House members Tuesday sent to President Obama a $26.1 billion measure that would extend but gradually phase out higher federal Medicaid payments to states through June 30 and provide $10 billion to local school districts to prevent layoffs.
The bill was approved mostly along party lines by a vote of 247 to 161. Obama signed the measure late Tuesday. He had publicly called for its prompt passage yesterday.
“It’s one thing for states to get their fiscal houses in order and tighten their belts like families across America,” he said. “But we can’t stand by and do nothing while pink slips are given to the men and women who educate our children or keep our communities safe.”
The Senate had approved the bill Aug. 5 by a vote of 61 to 39.
The vote on Tuesday came after House Speaker Nancy Pelosi, D-Calif., called congressional members back to Washington this week specifically to vote on the bill after they had already departed for an August recess, which is slated to run through Sept. 13.
The measure would increase the Federal Medical Assistance Percentage — federal matching funds for Medicaid — next year by 3.2% for the first quarter and then lower the figure to 1.2% for the second quarter.
The FMAP had been increased since February 2009 to at least 6.2% due to a provision in the American Recovery and Reinvestment Act. However, that increase is currently set to expire at the end of this year.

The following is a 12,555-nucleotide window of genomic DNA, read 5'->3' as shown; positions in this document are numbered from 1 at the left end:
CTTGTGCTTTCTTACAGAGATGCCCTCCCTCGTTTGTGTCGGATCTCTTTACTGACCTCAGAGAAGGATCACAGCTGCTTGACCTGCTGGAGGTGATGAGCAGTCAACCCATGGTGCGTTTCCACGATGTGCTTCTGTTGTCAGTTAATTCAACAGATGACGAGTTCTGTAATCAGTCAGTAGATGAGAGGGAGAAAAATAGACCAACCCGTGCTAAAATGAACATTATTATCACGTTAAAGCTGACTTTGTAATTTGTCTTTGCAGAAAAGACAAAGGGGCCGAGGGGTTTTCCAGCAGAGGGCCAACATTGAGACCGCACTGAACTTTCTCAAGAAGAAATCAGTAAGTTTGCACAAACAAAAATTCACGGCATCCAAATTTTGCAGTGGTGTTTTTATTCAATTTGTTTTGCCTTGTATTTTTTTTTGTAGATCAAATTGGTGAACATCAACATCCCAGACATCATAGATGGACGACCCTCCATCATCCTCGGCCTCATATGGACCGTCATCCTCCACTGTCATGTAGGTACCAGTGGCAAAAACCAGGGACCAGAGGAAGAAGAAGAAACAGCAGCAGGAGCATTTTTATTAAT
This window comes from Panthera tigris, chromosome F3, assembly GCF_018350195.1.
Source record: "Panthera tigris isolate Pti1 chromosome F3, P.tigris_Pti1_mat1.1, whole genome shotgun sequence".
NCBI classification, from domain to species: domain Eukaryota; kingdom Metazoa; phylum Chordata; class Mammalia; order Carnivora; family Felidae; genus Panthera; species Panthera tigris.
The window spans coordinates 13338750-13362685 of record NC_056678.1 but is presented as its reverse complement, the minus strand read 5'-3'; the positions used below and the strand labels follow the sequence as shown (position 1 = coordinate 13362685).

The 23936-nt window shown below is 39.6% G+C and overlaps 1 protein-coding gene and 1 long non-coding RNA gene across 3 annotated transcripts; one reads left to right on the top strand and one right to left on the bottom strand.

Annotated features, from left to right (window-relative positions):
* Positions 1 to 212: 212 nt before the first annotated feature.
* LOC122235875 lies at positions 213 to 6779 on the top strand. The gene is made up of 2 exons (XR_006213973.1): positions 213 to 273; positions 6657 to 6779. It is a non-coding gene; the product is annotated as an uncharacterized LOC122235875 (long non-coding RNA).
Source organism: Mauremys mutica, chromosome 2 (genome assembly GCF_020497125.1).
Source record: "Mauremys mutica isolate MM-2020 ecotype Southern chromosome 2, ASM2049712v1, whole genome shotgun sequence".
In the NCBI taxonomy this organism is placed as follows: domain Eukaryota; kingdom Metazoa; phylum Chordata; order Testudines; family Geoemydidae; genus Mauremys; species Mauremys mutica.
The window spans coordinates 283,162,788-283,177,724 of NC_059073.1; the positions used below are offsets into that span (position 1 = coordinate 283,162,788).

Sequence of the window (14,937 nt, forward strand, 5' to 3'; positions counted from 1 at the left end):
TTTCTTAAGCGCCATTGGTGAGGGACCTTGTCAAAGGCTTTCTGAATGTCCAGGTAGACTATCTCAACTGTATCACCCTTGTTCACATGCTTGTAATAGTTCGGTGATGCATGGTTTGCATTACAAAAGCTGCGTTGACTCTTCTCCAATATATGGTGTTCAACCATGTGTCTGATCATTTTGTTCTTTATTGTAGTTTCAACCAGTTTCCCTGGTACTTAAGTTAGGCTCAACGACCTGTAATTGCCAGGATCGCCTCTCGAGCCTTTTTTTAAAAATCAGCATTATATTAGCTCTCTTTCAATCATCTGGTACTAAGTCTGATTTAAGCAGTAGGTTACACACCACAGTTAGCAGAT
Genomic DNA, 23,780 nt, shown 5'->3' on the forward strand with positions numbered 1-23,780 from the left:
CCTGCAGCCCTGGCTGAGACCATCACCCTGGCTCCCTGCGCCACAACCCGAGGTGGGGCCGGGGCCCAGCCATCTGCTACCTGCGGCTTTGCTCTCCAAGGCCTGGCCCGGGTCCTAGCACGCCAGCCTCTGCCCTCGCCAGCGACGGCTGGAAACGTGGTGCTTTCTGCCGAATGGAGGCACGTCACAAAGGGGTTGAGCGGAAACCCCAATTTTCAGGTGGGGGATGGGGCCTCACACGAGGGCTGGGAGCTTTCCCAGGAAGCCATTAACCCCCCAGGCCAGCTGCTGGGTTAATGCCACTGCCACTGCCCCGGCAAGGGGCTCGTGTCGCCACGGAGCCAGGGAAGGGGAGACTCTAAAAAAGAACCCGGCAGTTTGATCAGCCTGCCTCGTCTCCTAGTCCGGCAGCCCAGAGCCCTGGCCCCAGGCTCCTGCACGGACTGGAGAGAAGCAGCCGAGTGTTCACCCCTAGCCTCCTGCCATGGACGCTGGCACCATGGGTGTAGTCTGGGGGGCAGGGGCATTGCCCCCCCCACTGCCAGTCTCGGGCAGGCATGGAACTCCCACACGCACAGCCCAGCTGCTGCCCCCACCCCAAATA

The extension of the increased payments at the lower rates through next June would provide a total of about $16 billion in extra funding for Medicaid programs. The additional funding would assist states through fiscal 2011, but would not fully close many of the budget gaps they are combating.
Roughly half of states had assumed in their budgets that they would be receiving additional FMAP funds through an extension. Governors have been engaged in a full-court press to get the aid extended in recent months, warning that failure to do so would force states to make billions of dollars in cuts and lay off thousands of workers.
To offset the costs of the FMAP provision, which were calculated by the Congressional Budget Office to be at least $16 billion over 10 years, the bill includes an earlier sunset date of March 2014 for ARRA food stamp benefits and the recision of funding for other programs, among other actions.
House Democrats claimed the bill would save or create over 319,000 domestic jobs, including 161,000 teacher jobs. However, Republicans contended the bill amounted to a state bailout and is offset with tax increases that will actually damage efforts to create jobs.
Previous attempts to extend the boosted FMAP provision at the full 6.2% rate came up short, as the bill originally containing the provision was blocked by Senate Republicans who argued it would add to the federal deficit.